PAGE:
You may or may not know that I’m involved in the area of apologetics. If you are not familiar with apologetics, it is about providing reasons for holding to the Christian faith. It often includes a defence against attacks on the faith. To some, that might seem like a distraction from pastoring. But I have learned differently.
While I had some interest in apologetics before becoming a pastor, my involvement really took off when I became a pastor. I would go as far as to say that I am an apologist because I am a pastor. Here is my story.
When I was at my previous church, I lived in the same town as a well known religion writer. He had just written a best seller that claimed that Jesus never existed and that the Gospels were based on pagan myths. There was a picture of him in the local paper sitting in a church with stained glass windows, claiming that Jesus never existed. People in our town, including people in our church, were very upset. I remember one man in his 90s coming to me after one Sunday service. He was red in the face and shaking with anger. He handed me every newspaper clipping he had on this author and asked me, “What are we going to do about this man?” One of my deacons came to me, equally upset, and asked why the clergy were not responding. I had talked to one of the other local pastors and he had strongly urged that we not respond. He felt we should just not get involved.
I don’t actually like confrontation, but as a pastor I felt I had to do something. I ended up co-writing a book responding to that author. Before the book came out I planned a Saturday morning talk at our church. There was a blizzard that weekend and I showed up just to let the one or two people know t was cancelled. Fifty people showed up to hear the talk.
I had an individual show up in my church office who confessed that he had almost given up on the faith after reading that other author’s book. Then he read our book and felt his confidence in Christianity was being rebuilt. It was all worth it.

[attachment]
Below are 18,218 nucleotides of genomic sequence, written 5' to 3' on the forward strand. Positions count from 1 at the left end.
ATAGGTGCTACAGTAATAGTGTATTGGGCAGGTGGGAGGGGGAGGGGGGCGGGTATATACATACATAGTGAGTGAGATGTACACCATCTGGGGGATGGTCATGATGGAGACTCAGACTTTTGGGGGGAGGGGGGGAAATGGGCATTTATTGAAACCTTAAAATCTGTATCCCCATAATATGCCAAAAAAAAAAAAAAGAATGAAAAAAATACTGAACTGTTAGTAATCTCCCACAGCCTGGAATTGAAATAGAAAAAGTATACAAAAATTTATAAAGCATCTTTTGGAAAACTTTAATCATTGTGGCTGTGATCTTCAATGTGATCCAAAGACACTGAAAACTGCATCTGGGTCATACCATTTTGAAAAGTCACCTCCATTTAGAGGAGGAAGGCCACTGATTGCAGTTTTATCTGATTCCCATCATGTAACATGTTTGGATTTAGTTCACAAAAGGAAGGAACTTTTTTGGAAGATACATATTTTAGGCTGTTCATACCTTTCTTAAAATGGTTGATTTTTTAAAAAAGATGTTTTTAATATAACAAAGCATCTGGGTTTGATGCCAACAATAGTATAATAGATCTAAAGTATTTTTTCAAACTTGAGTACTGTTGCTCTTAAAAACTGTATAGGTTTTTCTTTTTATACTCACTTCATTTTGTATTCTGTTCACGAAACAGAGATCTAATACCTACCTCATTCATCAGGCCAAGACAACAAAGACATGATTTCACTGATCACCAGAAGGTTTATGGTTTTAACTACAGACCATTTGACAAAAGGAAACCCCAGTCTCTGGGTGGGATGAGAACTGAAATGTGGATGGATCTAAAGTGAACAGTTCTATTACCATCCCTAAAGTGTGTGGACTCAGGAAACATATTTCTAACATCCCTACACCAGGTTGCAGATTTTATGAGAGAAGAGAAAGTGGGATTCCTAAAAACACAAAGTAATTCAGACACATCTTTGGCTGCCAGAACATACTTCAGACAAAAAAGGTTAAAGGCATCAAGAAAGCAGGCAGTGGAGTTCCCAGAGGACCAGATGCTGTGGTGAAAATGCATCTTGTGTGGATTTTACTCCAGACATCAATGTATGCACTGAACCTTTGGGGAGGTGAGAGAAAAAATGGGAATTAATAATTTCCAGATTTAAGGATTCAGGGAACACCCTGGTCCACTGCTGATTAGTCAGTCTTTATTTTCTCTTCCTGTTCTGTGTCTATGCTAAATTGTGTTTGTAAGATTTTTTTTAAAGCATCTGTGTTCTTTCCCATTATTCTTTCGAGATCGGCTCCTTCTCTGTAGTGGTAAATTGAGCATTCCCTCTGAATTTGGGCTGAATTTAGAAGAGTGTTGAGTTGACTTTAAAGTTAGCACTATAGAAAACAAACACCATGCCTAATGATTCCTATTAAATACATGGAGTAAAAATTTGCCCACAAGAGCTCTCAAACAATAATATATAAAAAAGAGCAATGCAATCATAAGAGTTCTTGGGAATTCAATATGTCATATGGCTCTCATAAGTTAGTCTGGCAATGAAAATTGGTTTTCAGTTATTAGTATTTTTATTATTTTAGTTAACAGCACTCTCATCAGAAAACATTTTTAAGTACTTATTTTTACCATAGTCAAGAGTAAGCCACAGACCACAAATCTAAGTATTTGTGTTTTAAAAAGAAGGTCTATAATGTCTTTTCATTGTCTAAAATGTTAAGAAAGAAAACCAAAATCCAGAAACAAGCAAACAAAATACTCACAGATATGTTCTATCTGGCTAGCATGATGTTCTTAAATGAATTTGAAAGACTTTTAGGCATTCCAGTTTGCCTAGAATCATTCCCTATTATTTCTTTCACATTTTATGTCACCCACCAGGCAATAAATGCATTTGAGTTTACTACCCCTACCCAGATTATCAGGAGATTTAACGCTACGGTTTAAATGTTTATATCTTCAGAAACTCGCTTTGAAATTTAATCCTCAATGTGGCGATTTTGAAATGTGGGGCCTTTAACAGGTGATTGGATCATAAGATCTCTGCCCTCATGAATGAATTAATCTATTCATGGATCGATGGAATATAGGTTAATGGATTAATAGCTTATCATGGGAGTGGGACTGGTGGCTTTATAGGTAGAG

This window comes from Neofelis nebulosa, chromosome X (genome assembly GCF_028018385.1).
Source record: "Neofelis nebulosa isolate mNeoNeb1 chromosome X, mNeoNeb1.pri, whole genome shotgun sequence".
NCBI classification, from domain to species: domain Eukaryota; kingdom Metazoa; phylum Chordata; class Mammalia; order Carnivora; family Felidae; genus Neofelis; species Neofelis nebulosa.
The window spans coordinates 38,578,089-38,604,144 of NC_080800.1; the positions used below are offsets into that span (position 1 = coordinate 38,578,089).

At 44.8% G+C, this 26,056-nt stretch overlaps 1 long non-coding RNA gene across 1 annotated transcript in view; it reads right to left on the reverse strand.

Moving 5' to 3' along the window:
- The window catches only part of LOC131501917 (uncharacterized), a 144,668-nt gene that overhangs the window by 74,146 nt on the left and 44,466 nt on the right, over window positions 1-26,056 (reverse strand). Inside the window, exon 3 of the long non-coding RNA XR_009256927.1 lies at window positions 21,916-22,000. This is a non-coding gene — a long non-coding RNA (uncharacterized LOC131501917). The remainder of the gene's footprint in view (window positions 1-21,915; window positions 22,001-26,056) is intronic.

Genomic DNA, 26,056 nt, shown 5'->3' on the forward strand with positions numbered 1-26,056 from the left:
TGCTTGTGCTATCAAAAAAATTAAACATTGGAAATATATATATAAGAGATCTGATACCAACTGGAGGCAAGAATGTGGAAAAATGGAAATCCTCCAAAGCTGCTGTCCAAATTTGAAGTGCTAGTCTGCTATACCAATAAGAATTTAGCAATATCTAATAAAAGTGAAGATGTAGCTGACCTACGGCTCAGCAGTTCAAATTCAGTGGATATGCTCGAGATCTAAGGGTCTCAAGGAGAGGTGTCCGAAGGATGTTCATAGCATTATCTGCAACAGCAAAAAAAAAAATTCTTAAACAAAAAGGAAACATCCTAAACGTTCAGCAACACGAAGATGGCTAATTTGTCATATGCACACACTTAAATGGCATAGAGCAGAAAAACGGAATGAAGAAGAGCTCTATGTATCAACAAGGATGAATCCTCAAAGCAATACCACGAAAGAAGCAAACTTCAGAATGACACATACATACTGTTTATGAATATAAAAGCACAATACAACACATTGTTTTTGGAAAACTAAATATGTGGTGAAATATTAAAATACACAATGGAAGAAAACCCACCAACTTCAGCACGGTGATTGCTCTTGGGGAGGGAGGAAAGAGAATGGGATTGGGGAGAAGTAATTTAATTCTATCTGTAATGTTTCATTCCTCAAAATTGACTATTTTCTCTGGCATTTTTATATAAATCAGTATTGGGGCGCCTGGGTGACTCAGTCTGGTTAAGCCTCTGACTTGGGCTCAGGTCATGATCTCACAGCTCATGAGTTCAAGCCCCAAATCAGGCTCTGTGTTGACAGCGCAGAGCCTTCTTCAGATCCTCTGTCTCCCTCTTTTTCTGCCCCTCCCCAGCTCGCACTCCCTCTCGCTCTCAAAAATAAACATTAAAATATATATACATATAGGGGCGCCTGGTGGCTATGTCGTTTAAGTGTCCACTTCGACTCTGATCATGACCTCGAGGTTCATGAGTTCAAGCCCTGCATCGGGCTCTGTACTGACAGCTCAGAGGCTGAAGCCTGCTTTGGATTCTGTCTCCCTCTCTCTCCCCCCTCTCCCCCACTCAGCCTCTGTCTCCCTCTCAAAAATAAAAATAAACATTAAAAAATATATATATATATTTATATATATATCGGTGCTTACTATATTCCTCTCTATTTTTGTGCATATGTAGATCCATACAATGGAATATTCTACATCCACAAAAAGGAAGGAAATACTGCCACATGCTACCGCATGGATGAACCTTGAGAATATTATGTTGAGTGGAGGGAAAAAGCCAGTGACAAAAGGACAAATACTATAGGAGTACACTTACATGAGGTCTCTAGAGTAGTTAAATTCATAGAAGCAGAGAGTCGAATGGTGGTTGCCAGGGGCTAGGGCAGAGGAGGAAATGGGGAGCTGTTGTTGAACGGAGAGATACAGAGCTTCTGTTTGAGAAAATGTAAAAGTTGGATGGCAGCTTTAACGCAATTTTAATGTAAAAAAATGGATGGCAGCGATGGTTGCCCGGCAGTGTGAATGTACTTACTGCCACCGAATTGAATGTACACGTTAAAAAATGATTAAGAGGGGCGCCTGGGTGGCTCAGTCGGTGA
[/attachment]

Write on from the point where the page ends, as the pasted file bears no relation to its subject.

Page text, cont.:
I want you to know that I didn’t hate the man who wrote that book. I had coffee with him and we had a pleasant conversation. In fact one of the main criticisms we received for our book is that we were too nice. I was fine with that criticism.
The reason we wrote the book was not to attack a man but to respond to ideas. We were convinced that there is such a thing as truth and that what he was presenting was false teaching. This was something not just affecting scholars but people in the pews.
False Teaching in the Early Church
What I’m talking about is not new. It goes back to the very beginning of Christianity. Jesus not only preached the truth, he was the truth. But the truth scares people and so people try to change the truth, to make it more comfortable and more controllable,
The passage we read is from one of what is called the pastoral epistles. That should give some indication of how relevant this is. Second Timothy is probably the last letter that Paul ever wrote. He wrote it to one of his close friends. Imagine if you knew you were about to die and didn’t have much time to say what you wanted to say. What would you want to tell those close to you? For Paul it was about the dangers of false teachers. We was concerned about how this would affect Timothy and so he warned his friend to be watching. I find it interesting that this is what he said immediately before stating that he is close to death. The very next verse after this warning talks about Paul’s impending death. This tells us something about how important this was for Paul.
We learn two things about false teaching from Paul’s words. One is that there will always be people who will offer false teaching and there will always be people who will listen to it. False teachers have a variety of motives. Some know it is wrong but are greedy. Others are sincerely mistaken. Either way, their teaching is dangerous. If your doctor gives you the wrong medical treatment, even if he sincerely believes it will work, your health will still suffer. Good intentions do not make it better. And there will always be people ready to listen to these teachings. In the early church false teachings ranged from those who thought Jesus was only a man with no divine nature to those who thought he was only divine and had no human body. What false teachings do is to provide a religious buffet. People can pick and choose what they like or dislike. Instead of beginning with what is absolutely true, they begin with what fits their preferences. This is the world that Paul and Timothy lived in and it is the same for us today.